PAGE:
It hardly seems like the best part of a half-century that traffic lights have been in operation in Dundalk but it is true that they have been there since December 1971. An entry in the Dundalk Democrat of the time says – 'Dundalk traffic lights came into operation this month and there was also an announcement at the monthly meeting of the Urban Council that traffic wardens would be employed in Dundalk in the New Year.'
The first lights were at the Park Street, Anne Street and Dublin Street junction and there were also a sets of lights at the Market Square which, at that time was still part of the main Dublin-Belfast N1 roadway.
It has been pointed out to me that the 'Yield Right of Way' sign the junction in the middle of Park Street has been removed recently.
This sign has always been a little controversial because the normal practice at such a traffic junction should be the other way around, so that vehicles coming from the Dublin direction would yield to those coming up from the Square direction.
When this was pointed out to the authorities at the time, they replied that the lights at this junction were only a pedestrian crossing and the flow coming from the Dublin direction needed to have priority.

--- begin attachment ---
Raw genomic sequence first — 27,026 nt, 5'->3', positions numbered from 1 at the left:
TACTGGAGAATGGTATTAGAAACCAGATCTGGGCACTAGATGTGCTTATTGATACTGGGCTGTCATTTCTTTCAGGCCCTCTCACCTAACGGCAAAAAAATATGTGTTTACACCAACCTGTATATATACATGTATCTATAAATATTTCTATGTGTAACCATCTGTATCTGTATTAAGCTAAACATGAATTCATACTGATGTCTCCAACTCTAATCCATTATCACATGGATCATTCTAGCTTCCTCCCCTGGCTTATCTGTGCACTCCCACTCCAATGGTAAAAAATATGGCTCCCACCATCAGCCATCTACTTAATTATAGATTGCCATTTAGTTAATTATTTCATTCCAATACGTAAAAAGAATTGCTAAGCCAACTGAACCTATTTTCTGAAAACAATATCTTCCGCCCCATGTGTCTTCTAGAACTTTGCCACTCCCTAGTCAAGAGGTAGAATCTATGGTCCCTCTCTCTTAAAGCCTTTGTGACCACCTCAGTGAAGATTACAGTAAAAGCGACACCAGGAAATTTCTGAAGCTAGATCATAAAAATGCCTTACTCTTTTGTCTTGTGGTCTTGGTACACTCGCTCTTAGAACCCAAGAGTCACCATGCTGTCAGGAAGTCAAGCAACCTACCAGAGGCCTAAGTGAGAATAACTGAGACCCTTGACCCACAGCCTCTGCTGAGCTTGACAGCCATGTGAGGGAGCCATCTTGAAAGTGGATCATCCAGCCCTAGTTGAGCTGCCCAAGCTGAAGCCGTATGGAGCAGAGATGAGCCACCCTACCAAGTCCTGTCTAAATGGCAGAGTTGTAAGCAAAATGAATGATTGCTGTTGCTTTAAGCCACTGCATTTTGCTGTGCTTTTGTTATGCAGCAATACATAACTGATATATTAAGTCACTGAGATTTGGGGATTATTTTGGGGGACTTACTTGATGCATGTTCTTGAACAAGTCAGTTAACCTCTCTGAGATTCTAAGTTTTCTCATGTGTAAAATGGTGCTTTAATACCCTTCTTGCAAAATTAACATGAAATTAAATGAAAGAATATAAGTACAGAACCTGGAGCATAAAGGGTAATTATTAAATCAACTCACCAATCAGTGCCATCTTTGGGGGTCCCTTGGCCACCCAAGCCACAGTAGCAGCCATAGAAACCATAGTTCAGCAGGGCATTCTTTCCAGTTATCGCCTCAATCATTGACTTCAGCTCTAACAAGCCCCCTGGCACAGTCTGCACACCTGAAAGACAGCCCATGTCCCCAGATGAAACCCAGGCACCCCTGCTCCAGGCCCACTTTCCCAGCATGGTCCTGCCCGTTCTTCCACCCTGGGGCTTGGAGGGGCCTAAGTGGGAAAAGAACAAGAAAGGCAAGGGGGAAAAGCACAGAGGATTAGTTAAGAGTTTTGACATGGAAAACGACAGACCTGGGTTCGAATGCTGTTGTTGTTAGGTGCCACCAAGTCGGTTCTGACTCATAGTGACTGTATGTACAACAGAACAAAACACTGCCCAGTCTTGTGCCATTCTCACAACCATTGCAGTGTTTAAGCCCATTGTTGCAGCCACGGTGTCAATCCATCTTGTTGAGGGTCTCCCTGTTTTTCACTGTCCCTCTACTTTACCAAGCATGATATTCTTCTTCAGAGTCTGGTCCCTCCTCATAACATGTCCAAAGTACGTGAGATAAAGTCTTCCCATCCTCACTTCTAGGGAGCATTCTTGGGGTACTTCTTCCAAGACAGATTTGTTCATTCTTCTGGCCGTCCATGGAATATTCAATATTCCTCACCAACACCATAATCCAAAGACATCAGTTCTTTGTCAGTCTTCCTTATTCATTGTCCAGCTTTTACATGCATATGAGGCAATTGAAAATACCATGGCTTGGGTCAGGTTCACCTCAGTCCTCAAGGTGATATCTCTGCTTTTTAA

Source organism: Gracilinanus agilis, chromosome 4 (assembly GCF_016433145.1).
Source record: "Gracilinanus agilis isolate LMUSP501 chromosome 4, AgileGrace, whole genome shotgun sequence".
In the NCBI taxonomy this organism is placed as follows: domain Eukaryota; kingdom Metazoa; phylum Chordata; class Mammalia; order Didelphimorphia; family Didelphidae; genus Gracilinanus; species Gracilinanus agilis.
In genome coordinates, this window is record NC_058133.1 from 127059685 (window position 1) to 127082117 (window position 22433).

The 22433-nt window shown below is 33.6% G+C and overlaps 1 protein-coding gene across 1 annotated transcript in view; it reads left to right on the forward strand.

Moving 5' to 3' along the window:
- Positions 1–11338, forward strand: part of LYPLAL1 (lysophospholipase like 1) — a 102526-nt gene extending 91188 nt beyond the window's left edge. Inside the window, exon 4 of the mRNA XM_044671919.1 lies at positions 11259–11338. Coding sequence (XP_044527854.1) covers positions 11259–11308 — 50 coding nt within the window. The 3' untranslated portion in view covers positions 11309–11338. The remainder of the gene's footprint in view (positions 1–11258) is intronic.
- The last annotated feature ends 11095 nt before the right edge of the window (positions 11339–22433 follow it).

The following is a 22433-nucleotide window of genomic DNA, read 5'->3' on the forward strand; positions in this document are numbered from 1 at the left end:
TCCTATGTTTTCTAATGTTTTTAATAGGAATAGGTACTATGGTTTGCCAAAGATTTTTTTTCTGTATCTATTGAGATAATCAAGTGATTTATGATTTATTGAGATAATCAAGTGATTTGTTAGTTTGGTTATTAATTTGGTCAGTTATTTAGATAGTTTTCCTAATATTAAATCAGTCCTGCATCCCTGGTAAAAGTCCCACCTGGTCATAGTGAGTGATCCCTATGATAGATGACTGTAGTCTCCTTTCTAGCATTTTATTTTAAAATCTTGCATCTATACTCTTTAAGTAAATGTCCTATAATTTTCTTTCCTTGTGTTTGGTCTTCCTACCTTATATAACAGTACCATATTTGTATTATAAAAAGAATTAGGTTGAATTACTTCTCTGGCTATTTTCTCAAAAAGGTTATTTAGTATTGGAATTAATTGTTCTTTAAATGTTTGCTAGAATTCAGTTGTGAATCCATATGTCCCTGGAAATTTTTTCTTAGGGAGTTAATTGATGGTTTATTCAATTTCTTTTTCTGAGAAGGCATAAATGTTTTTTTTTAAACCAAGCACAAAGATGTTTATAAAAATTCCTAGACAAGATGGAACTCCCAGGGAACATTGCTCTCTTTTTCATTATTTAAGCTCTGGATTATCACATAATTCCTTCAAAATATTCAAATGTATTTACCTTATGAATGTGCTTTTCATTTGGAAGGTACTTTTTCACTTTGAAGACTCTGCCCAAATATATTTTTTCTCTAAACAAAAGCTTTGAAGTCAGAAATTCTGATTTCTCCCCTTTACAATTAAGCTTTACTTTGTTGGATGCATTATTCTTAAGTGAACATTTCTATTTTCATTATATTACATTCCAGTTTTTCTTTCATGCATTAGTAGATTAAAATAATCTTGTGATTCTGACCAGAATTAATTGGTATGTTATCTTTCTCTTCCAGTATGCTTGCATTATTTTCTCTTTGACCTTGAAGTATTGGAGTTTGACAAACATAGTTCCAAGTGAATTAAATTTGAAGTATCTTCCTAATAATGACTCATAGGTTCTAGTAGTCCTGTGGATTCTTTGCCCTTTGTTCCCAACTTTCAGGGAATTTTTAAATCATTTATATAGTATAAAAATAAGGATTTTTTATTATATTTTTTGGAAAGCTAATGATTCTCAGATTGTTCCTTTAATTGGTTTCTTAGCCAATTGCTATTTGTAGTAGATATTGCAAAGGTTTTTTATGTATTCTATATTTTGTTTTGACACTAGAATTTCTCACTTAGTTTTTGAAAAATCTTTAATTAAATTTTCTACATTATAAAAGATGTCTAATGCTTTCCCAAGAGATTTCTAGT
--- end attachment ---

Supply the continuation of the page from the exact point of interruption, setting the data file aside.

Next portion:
However, traffic in the centre of town has much changed since then with the opening of both Inner Relief Road on the east side of the town and the M1 motorway to the west and with Earl Street having become pedestrianized. There is not so much heavy goods traffic using this junction now but there is still a need to indicate which flow of vehicles has the right of way here to prevent accidents!
Dundalk Chamber of Commerce
An old almanac shows Dundalk Chamber of Commerce is 125 years old this month. It states that the Inaugural Meeting took place on Wednesday 24 November 1891.
It does not say where this meeting took place but it was probably in the Dundalk Club premises at Roden Place, completed in 1886. Most of the Council elected were also directors of the Club.
The first President was W. R. Rogers and the Vice-President Henry O'Connell. Ex-oficio members of the Council included Tim Healy, who was to become the first Governor General of the Free State in 1922, he was then M.P. for North Louth; and Peter Hughes, Knockbridge, who was to become the first Chairman of the Louth County Council two years later.
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